Consumption of Different Egg-Based Diets Impacts Body Composition in Young Healthy Adults

Julia Greco, Courtney Campbell, Allison Sloan, Dominka Mis, Christa Palancia Esposito, Catherine Andersen
2020 Current Developments in Nutrition  
Objectives Consumption of whole eggs vs. egg whites has been associated with differential effects on satiety and post-exercise skeletal muscle synthesis. We investigated whether daily intake of whole eggs, egg whites, or an egg-free diet differentially altered markers of body composition in a general population of young healthy adults who were not participating in a standardized exercise program. Methods Young, healthy men and women (18–35y, BMI < 30 kg/m2, n = 26) participated in a
more » ... d crossover intervention trial where they followed an egg-free diet for 4 weeks, then were randomized to consume either 3 whole eggs or 3 egg whites per day for 4 weeks. Subjects then followed a second 4-week egg-free diet washout period before switching to the alternative egg treatment. All subjects were instructed to maintain their baseline physical activity practices throughout the study. At the end of each diet period, body composition was measured by bioelectrical impedance and dietary nutrient intake was analyzed. Fasting serum samples were collected to measure fasting serum lipids, glucose, and markers of protein status. Results There were no differences in dietary intake of total calories, carbohydrates, or protein between the egg-free, whole egg, and egg white diet periods. There were similarly no differences in fiber, sucrose, or animal vs. vegetable protein intake between diet periods. Conversely, whole egg intake resulted in greater intake of vitamin D, cholesterol, and total, saturated, and monounsaturated fat. In assessing body composition, modest increases in body weight and body mass index were observed during the egg white period as compared to the whole egg and egg-free diet period. However, while changes in fat-free mass and muscle mass between diet periods did not reach significance, body fat mass was modestly increased following the whole egg diet as compared to the egg-free diet. No differences in fasting serum lipids, glucose, or markers of protein status were observed between diet periods. Conclusions Our findings indicate that different egg-based diets are associated with modest changes in body composition in young healthy adults. Funding Sources This study was funded by an Agriculture and Food Research Initiative Grant from the USDA National Institute of Food and Agriculture.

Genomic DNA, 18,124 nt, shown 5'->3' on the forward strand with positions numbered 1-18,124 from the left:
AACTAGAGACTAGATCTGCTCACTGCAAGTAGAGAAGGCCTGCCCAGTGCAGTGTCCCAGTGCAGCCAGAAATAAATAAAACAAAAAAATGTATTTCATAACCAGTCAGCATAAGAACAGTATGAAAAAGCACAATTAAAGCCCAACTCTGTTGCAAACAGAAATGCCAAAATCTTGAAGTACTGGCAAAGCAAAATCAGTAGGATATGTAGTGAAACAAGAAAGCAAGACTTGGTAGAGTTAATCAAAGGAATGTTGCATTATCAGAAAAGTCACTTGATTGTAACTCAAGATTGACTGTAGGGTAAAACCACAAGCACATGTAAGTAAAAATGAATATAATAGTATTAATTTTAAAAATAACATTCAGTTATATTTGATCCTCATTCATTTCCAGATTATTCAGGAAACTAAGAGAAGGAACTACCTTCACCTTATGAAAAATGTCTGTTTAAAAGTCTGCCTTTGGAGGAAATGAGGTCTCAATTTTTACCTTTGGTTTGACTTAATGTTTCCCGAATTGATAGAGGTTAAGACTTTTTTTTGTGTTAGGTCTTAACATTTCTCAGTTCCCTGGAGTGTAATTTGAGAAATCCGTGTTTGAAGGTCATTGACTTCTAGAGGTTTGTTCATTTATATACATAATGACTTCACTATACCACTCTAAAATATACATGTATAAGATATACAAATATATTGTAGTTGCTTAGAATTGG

doi:10.1093/cdn/nzaa049_026 fatcat:uc7nozzqzjgaddyv4joa5ljfmi